Just a sidebar on this... all of the nascar motors do not run thermostats...in its place is a plate with a specific diameter hole that restricts the flow of coolant to the radiator. They use plates with different size holes depending on each track and expected temperature conditions. That restricts the flow of coolant forceing it to remain in the radiator longer. The thermostat does the same thing but automaticly regulates the flow of coolant to mantain a specific temperature. Normally a car will run cooler with no thermostst...case in point...in winter, without a thermostat, or with one that is stuck open, the heater barely works, if at all. Also, if the thermostst is stuck open, the temp guage reads lower than normal. Just from personal experiences repairing many makes of cars.
                Dan

                Road Racers turn left AND right.

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                • #9

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                  • #10

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                    • #11
                      I also have a 63 GT Hawk and have a excess heat problem with it. My radiator is a new HD unit, I have a new clutch fan and a clean block. I was talking to Phil Harris of Fairborn Studebaker (Ted Harbit's old business) and he mentioned that he and Malcomb Barry dicovered that all the new water pumps you buy have the impeller clearance set to pre 1962 specs. In other words the impeller does not go into the water pump manifold far enough to efficiently move water. It does a lot of spinning but not much pumping. It appears that the factory modified the water pump manifold in 1962 and therefore requires a late pump. I believe this is my problem and I intend to change it as soon as I get a chance. Since you said you changed your pump recently maybe that's your problem. Phil's number is in Turning Wheels under Fairborn Studebaker. He modifies all pumps he sells in order to sell the correct application.

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                      • #12
                        If you are measuring 190F at the thermostat housing and you are running a 180F thermostat (you should be running a thermostat IMHO,) you don't have a problem. I've seen quite a few Stude gauges read high when they get old and/or lose their ground connection (does the backlight come on with the other dash lights?) I'd say that the thermostat housing is probably the spot to get a good idea of what temperature the engine is running at, but I'd also "shoot" the back of the head where the sender screws in, or the same plate on the other side if it is easier to get at. The rear of the engine gets less water flow than the front as the water jackets clog up, so if it's significantly hotter back there, you might want to consider another flush. Studebaker was kind enough to put the temp. sender at the place on the engine likely to get the hottest, so you'd know if there was a problem right away.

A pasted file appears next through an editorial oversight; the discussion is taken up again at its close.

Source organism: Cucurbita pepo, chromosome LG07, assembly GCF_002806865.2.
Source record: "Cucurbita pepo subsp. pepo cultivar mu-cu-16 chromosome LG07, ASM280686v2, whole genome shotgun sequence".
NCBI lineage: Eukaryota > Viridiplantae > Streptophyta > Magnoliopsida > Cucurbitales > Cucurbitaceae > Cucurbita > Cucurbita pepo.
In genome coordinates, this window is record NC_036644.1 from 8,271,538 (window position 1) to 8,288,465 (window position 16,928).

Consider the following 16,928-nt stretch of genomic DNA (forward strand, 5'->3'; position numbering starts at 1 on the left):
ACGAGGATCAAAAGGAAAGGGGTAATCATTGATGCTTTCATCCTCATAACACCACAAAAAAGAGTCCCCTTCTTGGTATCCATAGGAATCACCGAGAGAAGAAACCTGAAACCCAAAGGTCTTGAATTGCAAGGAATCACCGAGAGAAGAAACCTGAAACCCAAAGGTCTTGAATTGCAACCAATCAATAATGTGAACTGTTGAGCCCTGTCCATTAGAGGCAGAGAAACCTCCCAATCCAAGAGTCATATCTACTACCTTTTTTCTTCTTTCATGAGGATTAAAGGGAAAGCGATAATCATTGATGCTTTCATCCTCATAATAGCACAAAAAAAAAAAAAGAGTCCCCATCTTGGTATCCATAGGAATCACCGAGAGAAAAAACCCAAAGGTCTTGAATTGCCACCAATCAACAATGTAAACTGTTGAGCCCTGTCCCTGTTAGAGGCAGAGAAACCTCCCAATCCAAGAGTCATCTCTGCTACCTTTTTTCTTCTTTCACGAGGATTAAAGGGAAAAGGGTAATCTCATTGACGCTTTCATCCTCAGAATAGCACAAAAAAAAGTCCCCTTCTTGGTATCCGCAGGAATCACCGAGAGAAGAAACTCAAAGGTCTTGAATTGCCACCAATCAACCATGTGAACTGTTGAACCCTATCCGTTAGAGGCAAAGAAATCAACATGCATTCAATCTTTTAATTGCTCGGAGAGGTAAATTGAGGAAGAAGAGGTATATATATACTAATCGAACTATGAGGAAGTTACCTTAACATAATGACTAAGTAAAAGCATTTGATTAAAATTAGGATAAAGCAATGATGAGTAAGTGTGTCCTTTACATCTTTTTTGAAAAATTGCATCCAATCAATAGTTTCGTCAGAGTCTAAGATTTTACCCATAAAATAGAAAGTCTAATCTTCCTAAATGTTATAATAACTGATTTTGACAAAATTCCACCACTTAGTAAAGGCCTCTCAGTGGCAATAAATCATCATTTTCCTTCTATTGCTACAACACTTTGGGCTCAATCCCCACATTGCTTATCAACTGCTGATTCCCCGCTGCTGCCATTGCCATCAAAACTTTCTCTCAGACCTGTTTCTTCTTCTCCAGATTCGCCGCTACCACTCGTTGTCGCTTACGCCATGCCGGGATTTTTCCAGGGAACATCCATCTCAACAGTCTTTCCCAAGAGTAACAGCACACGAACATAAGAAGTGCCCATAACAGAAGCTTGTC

nate

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                        • #13
                          I have a 160 'stat in my Avanti....I found that the car ran soooooooo much cooler with no anti-freeze....I ran distilled water and put in "Water-Wetter(sp)..with one can of water pump lube....it was great....but then I had to drain and refill due to the winter...I now run af year round due to the hassle of constant change with seasons..I did obtain from Thibeault an alum pulley set and different ratio water pump belt.

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                          • #14
                            I grew up in southern Arizona in an area where the water was so bad it quickly destroyed thermostates and radiators, usually within a year. If we simply removed the thermostat, the farm trucks (in the early 50s, Studebakers, later F*rds) would run too cool on the road, and the heaters would not work in winter when it got down to the low 60s and we were all freezing. Also they would heat up quickly if left idleing, winter or summer. On the F*rds, just gutting the thermostat then reinstalling it worked but I seem to remember my dad using a home-made plate with a half or three-quarter inch hole in it for the Studes. In any case, a thermostat, or at least a restrictor of some sort is needed to bring the engine to a reasonable operating temperature.

                            jj

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                            • #15
                              quote:and the heaters would not work in winter when it got down to the low 60s and we were all freezing
                              HAHAHAHAHAHAHA!

                              sorry...

                              nate

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                              55 Commander Starlight